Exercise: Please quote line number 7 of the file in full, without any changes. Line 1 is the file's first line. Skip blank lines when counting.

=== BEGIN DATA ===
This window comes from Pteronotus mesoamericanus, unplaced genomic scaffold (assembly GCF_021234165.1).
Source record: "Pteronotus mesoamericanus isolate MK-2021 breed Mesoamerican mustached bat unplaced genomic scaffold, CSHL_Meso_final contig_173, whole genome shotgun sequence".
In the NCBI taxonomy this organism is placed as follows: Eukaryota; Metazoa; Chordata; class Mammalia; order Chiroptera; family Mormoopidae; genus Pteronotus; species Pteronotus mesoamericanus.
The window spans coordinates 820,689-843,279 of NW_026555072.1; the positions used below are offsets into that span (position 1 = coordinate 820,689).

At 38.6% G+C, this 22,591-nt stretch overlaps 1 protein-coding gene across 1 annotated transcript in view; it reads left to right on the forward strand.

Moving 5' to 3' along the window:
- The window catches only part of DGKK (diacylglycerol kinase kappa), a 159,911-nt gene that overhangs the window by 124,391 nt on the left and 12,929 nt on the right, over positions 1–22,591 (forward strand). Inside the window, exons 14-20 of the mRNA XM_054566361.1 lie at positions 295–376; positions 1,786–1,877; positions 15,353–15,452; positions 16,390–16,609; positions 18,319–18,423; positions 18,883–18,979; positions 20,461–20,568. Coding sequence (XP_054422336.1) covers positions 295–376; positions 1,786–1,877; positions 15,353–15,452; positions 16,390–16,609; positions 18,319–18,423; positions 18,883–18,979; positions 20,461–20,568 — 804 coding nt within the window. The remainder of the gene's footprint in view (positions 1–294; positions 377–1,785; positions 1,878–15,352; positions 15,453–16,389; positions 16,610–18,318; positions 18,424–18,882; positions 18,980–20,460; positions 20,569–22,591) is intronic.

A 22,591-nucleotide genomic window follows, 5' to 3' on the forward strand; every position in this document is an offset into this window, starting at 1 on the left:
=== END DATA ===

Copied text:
- The window catches only part of DGKK (diacylglycerol kinase kappa), a 159,911-nt gene that overhangs the window by 124,391 nt on the left and 12,929 nt on the right, over positions 1–22,591 (forward strand). Inside the window, exons 14-20 of the mRNA XM_054566361.1 lie at positions 295–376; positions 1,786–1,877; positions 15,353–15,452; positions 16,390–16,609; positions 18,319–18,423; positions 18,883–18,979; positions 20,461–20,568. Coding sequence (XP_054422336.1) covers positions 295–376; positions 1,786–1,877; positions 15,353–15,452; positions 16,390–16,609; positions 18,319–18,423; positions 18,883–18,979; positions 20,461–20,568 — 804 coding nt within the window. The remainder of the gene's footprint in view (positions 1–294; positions 377–1,785; positions 1,878–15,352; positions 15,453–16,389; positions 16,610–18,318; positions 18,424–18,882; positions 18,980–20,460; positions 20,569–22,591) is intronic.